Part II

Let’s talk about the key metaphorical element in this part: Her sleeves wet from the rain.

Poems were the most important way of communication during the Heian era, they were used to express all kinds of emotion, but also in games for entertainment. One metaphor you will find in many poems are the wet sleeves. They are alluded to in a number of ways (one of which is rain) but they always expressed only one thing: tears. ( I know it’s pretty cheap) There are probably thousands of Japanese poems in which someone is writing about lost love, making their sleeves drip with tears. There is even a gesture in Nô, a form of traditional Japanese theater, where an actor lifts his arms towards his face, indicating catching the tears with his sleeves. It was perfectly acceptable for men to cry just as much as women, by the way. Not only when their hearts were broken, men could also break into tears just because they looked at a cherry blossom and remembered that all things will pass.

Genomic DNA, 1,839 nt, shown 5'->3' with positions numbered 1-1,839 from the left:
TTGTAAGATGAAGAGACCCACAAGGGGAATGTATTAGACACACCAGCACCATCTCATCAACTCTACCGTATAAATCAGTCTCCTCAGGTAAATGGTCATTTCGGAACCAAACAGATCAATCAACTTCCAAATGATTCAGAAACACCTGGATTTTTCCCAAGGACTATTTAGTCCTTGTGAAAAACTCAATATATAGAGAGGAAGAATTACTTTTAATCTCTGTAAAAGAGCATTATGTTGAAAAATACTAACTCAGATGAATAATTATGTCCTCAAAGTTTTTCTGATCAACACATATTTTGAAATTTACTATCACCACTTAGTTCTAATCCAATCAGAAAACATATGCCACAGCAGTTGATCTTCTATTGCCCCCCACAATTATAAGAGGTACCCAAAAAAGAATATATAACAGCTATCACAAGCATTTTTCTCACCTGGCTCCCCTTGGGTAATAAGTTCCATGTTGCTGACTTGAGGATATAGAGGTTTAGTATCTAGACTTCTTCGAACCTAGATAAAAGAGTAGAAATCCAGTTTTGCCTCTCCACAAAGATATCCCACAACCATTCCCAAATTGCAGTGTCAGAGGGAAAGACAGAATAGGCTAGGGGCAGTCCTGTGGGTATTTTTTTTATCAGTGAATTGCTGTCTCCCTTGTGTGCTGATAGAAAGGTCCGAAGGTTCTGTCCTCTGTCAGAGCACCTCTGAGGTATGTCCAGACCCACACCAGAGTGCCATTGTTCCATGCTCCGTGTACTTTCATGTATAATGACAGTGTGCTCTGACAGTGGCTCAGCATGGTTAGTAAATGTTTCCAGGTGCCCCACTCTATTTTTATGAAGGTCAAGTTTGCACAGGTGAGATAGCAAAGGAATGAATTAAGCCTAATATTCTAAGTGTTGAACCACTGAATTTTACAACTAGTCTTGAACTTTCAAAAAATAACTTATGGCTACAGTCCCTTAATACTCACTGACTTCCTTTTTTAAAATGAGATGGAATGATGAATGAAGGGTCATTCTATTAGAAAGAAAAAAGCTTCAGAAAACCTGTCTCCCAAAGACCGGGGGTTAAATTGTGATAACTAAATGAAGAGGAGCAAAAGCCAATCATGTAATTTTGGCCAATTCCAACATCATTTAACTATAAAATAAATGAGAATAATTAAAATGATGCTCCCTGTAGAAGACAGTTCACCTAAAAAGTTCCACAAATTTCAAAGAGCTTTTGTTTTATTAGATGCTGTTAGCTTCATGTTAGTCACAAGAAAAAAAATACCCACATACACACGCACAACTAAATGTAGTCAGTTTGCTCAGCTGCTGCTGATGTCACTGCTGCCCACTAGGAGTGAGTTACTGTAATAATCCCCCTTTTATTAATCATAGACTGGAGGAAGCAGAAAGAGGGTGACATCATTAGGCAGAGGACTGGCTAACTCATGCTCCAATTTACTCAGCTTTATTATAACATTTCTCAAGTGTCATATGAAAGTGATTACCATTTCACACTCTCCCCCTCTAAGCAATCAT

The Heian era was a time so sensible that they even had an expression for the feeling of being touched by something: Mono no aware (ものの哀れ). It was the ultimate feeling and every man and every woman of the nobility had to possess it. People during the Heian time had a Baroque-like sense of memento mori without the redeeming carpe diem to accompany it, so basically just depression. Imagine being locked in dark rooms all your life, without much moving but lots of alcohol, it’s not hard to guess where those feelings came from.


Chocho Monogatari, Part Two

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